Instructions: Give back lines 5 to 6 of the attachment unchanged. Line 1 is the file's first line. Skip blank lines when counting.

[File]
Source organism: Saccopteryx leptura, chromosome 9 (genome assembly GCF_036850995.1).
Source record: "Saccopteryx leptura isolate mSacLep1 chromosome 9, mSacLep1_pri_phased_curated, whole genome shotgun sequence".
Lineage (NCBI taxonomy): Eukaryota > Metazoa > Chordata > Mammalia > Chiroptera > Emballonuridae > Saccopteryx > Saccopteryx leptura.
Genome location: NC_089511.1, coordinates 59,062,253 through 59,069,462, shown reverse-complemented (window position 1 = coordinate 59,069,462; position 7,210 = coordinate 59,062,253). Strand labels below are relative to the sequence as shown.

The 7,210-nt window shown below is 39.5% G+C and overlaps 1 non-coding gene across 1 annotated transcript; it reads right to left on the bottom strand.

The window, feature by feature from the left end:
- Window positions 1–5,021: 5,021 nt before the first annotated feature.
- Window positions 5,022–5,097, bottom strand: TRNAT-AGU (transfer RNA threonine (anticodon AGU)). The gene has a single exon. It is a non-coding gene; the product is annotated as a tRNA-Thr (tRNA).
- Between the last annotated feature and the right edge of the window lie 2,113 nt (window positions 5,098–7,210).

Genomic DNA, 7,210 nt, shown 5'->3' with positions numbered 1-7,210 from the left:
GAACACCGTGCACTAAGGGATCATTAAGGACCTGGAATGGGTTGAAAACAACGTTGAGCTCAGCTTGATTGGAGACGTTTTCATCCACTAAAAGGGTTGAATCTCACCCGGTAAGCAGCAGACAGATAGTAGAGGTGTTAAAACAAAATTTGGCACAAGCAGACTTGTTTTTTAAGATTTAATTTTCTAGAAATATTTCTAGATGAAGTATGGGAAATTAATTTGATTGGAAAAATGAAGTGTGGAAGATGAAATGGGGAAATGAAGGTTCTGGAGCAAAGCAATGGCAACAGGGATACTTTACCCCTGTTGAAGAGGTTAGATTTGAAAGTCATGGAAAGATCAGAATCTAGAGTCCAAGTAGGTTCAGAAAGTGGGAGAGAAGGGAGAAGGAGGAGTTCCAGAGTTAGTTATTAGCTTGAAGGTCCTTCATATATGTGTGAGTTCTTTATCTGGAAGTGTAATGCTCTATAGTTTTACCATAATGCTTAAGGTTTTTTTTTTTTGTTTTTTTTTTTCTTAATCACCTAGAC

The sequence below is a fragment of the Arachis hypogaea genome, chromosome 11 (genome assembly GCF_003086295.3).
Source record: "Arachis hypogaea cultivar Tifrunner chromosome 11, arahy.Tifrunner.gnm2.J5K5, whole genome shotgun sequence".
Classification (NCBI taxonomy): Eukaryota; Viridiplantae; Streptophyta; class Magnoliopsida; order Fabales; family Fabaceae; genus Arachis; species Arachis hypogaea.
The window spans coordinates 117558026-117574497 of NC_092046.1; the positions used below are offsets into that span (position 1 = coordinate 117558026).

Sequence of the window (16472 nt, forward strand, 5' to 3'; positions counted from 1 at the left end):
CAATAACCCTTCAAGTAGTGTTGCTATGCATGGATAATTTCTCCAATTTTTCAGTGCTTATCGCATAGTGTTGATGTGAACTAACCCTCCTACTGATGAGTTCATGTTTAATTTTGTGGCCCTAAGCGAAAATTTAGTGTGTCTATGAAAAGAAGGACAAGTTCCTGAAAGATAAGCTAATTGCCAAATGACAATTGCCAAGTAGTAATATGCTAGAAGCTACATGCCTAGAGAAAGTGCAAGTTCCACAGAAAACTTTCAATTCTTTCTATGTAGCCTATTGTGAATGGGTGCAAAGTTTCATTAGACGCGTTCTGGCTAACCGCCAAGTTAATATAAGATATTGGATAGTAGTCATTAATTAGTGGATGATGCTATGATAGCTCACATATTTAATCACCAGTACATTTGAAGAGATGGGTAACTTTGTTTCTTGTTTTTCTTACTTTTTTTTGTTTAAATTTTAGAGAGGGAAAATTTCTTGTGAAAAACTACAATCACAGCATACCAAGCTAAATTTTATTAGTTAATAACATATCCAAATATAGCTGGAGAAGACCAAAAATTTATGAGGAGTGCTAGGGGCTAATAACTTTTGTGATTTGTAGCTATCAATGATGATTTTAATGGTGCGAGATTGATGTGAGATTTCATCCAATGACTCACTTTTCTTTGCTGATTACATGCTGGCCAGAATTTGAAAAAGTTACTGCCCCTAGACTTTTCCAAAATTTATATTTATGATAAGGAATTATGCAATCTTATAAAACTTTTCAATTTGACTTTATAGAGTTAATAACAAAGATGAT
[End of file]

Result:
The 7,210-nt window shown below is 39.5% G+C and overlaps 1 non-coding gene across 1 annotated transcript; it reads right to left on the bottom strand.

The window, feature by feature from the left end: